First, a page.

If you forget to check out the cost has been 50 kroner. Children has a problem remembering to check out. A nerd has constructed a smartphone app to remind people to check out, so now you only need to check in, set the timing for the alarm in the app and then check out when the alarm sounds… Some time ago I got the Rejsekort and tried it on several trips. I forgot it so many times – perhaps around of the third of the time I used it – that I switched back to the klippekort. It cost me 50 kroner each time I forgot. 25 kroner is for the ordinary ticket. In July 2013 the klippekort kort was to be abandoned, so I started to use Rejsekortet again, thinking I just needed to get into the habit of remembering the check-out. I managed to remember to check-out several times by holding the Rejsekort in my hand during the travel. One day I forgot and got around a kilometer away from the station before I remembered that I forgot to do the check-out. Luckily a bus stop was close by and I got in a stopping bus, checked in, immediately checked out and got out of the bus. I believed this saved me 25 kroner. Unfortunately a few days later I forgot to check out again. I had traveled from Lyngby to Nørreport and then switched to the Metro for the DR Byen. In Lyngby I checked in and at Nørreport I checked out, because I had to check in two bikes on the Rejsekort (Bikes travel freely in the S-tog between Lyngby and Nørreport, but in the Metro you pay). Getting off at DR Byen I forgot to check out. I discovered that after cycling perhaps 3 kilometers away from the station. Thinking that it was only a question of a 30 kroner difference in penalty (a penalty fare) I cycled on. I later saw that Rejsekorte took first 20 kroner for the trip from Lyngby to Nørreport, then a further penalty. Why this is so I do not know. I have used Rejsekort-like system in Amsterdam where I forgot to check out in the trams. However, the Rejsekort I had there was a week-based version, so I presume it did not matter. I have used Oyster Card in London I have had no problems as you need to check out to get past the gate in the train stations. The same goes for Rejsekort-like system in Stockholm. There are no gates at the train station of Copenhagen or anywhere else in Denmark. The introduction of gate will be an expense and furthermore, because of the possibilty of fire evacuation, the stations would need to be manned. The problem with missing check-out and the travelers complaint let the Rejsekort to change the penalty from 50 kroner to 25 kroner. Lately, I have been setting up an alarm on my phone, but even with that I apparently managed to forget to check out (I could almost have sworn that I checked out, but Rejsekortet sent me an email about a missing check-out).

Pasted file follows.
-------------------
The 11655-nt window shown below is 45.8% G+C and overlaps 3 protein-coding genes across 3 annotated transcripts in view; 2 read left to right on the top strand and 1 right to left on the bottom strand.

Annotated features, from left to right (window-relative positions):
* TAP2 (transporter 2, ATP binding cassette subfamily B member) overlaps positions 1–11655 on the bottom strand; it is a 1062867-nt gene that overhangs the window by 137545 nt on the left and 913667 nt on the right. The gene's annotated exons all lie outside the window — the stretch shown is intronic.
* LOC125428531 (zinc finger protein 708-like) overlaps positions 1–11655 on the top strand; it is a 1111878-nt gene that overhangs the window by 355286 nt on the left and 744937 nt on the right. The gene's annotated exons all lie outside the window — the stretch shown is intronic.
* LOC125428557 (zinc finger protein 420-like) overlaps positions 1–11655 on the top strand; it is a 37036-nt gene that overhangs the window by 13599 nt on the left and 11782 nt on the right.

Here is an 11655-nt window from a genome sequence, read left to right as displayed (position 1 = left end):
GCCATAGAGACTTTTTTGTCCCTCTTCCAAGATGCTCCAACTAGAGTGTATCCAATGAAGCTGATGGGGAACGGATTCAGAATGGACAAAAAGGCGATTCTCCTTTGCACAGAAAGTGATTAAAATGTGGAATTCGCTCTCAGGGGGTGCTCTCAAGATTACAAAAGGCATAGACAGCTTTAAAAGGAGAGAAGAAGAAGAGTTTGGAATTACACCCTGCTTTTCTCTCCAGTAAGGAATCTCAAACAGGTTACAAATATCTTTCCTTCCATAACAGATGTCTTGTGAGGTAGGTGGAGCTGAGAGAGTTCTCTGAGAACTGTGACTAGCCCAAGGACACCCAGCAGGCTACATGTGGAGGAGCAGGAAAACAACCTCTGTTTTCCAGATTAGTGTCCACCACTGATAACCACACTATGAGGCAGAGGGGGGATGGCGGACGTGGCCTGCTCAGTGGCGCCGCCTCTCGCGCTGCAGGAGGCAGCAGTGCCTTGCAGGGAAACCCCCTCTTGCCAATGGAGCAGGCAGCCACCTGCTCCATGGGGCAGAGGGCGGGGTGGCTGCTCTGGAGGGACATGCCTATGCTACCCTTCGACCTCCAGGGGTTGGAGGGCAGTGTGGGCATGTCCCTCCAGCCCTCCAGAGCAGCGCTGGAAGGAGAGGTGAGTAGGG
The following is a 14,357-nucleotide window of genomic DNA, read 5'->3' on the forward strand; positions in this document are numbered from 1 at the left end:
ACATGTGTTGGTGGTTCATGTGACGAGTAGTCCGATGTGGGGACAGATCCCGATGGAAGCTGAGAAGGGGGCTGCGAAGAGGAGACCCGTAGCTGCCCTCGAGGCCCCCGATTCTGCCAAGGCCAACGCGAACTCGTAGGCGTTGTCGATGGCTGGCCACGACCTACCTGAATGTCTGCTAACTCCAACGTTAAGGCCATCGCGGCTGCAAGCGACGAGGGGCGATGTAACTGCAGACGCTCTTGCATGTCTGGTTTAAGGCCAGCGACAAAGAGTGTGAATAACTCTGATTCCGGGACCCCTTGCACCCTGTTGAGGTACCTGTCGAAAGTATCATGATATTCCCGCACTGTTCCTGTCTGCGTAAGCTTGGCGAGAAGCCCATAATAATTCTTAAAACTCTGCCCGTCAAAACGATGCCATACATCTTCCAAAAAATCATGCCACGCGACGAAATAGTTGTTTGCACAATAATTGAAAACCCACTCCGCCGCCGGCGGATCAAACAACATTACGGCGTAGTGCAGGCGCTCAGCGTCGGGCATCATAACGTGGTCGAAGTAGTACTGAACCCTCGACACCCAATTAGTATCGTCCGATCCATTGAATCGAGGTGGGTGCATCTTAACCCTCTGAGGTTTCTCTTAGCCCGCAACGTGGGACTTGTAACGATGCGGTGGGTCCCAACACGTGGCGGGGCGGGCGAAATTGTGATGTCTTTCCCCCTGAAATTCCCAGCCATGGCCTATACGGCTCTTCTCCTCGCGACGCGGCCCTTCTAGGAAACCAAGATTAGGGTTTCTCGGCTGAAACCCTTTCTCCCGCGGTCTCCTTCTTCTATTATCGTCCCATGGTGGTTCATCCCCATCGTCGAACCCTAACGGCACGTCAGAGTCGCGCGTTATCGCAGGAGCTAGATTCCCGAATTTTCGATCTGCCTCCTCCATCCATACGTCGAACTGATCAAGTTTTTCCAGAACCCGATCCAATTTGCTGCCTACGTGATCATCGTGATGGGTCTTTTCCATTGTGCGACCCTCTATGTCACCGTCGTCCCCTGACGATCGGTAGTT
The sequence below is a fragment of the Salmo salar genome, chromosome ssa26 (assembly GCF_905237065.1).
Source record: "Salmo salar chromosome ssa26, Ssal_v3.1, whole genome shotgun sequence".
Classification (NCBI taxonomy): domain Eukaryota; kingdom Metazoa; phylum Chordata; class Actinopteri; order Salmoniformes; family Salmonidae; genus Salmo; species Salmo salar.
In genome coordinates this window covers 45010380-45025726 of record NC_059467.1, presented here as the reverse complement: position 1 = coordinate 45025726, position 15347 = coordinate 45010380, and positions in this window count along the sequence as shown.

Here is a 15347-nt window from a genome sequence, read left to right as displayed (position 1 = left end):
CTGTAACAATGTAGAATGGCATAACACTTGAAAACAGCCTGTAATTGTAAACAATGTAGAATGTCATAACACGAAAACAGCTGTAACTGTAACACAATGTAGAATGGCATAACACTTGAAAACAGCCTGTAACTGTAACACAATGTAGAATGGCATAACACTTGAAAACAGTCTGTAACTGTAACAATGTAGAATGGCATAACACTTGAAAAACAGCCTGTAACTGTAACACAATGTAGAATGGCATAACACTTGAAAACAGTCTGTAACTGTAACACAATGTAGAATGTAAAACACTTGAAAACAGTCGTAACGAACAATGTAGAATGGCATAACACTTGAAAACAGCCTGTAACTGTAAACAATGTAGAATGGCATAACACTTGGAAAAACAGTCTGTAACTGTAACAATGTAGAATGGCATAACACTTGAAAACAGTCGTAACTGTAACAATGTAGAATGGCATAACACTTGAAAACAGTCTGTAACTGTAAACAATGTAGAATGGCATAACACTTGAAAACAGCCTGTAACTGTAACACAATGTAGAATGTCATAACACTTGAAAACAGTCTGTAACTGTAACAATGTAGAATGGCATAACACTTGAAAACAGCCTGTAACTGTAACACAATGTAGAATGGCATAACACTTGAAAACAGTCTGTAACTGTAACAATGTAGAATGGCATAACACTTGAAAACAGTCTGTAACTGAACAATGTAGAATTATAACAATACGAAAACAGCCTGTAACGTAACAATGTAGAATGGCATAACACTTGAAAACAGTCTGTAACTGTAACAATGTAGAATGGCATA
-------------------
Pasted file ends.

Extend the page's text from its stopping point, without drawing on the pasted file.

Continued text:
There exists special Rejsekort for young people, Rejsekort Ung. This can give you a discount. You need have a discount card (apparently another card) if you want the discount. At one point young people needed to bring the discount card along when they were not entitled to the discount. This oddity was removed.